As will be apparent, the smallest possible diameter of rotor 36 is a function of the size of drive shaft 56. Depending upon the expected load to be carried by drive shaft 56, it must be of a given size. Similarly, to transfer that load to vanes 44, rotor 36 must include sufficient material to safely carry the load from shaft 56 and thus the radial slots in which vanes 44 are mounted can only extend inwardly towards bore 52 to a partial extent, thus limiting the smallest diameter with which rotor 36 can be constructed.

A vane pump in accordance with the present invention is indicated generally at 100 in FIGS. 3 and 4. As shown, pump 100 comprises a rotor housing 104 and a rotor assembly 108.

Rotor housing 104 defines a pump chamber 112 in which rotor assembly 108 is received. Pump chamber 112 has a circular cross section having an axis of rotation.

While not shown but is well known in the art of vane pumps, rotor housing 104 also includes a pump inlet in fluid communication with a low pressure region in pump chamber 112 and which allows low pressure working fluid to be introduced into pump chamber 112 and rotor assembly 108 and to be pressurized thereby. Additionally, rotor housing 104 includes a pump outlet (also not shown) in fluid communication with a high pressure region in pump chamber 112 and which allows working fluid pressurized by pump 100 to exit pump chamber 112.

As best seen in FIGS. 5 and 6, rotor assembly 108 comprises a novel rotor 116 which includes a rotor head 120 and an integrally formed drive shaft 124. Rotor head 120 is generally of the form of a hollow cylinder, having a diameter that is larger than the drive shaft 124. The rotor head 120 includes a set of circumferentially spaced radial slots 132 extending through the wall of the cylinder. Rotor head 120 extends through an circular opening 105 in the housing 104 in relatively close tolerance. The shoulder surface 121 of the rotor head 120 slidingly engages the floor of pump chamber 112. The close tolerance fit substantially seals the interface between the drive shaft 124 and the housing.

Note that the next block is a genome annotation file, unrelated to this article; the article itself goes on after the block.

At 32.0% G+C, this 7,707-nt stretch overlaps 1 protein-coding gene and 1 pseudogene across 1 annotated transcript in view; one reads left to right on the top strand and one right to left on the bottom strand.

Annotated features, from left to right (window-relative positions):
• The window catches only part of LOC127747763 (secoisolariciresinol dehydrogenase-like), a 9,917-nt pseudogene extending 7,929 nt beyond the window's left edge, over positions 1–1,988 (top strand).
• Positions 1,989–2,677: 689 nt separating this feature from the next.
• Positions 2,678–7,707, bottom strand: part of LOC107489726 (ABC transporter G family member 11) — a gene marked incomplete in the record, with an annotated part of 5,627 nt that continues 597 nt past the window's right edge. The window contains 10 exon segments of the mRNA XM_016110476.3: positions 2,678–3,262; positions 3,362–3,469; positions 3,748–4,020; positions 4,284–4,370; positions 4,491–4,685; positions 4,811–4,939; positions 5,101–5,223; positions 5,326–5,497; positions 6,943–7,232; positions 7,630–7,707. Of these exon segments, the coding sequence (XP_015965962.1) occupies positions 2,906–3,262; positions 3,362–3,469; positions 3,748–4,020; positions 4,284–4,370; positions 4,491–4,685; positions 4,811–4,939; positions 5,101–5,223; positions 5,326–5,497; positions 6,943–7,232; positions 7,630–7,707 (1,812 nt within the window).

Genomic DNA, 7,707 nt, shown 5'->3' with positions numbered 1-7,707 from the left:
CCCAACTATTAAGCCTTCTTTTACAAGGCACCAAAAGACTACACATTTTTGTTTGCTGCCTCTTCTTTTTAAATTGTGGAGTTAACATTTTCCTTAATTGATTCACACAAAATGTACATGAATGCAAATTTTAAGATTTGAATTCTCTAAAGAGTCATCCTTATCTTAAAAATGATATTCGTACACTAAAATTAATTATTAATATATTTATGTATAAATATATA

As best seen in FIGS. 3 and 4, a set of radially extending vanes 128 are slidably received in slots 132. A vane ring 136 abuts the radially inner ends of vanes 128 to maintain the radially outer ends of vanes 128 in sealing contact with the inner surface of pump chamber 112 as rotor 116 rotates. Since the axis of rotation of the rotor 116 is offset from the axis of rotation of the pump chamber 112, adjacent vanes 128 sealingly cooperate with the rotor head 120 and the inner surface of pump chamber 112 to define a series of pumping chambers that volumetrically expand and contract as the rotor 116 rotates. The pump inlet is in fluid communication with the pumping chambers that are expanding and the pump outlet is in fluid communication with the pumping chambers that are contracting.

The embodiment of rotor 116 illustrated in FIGS. 3 through 6 is fabricated from molded powdered metal in any suitable manner, as will be understood by those of skill in the art. However, it is also contemplated that a suitable rotor for the present invention can be formed in a variety of other manners including, without limitation, by machining from steel or other suitable materials, as will occur to those of skill in the art.

An example of another suitable rotor is shown in FIG. 7. In FIG. 7, rotor 200 has been machined from a suitable steel material. As shown, the slots 204 for vanes 128 extend somewhat into the integrally formed drive shaft as a result of the slot machining operation. It is further contemplated that suitable rotors for pump 100 can be fabricated from a variety of other materials, including plastic materials such as PEEK (polyether-ether-keytone), depending upon the working fluid, etc. as will be apparent to those of skill in the art.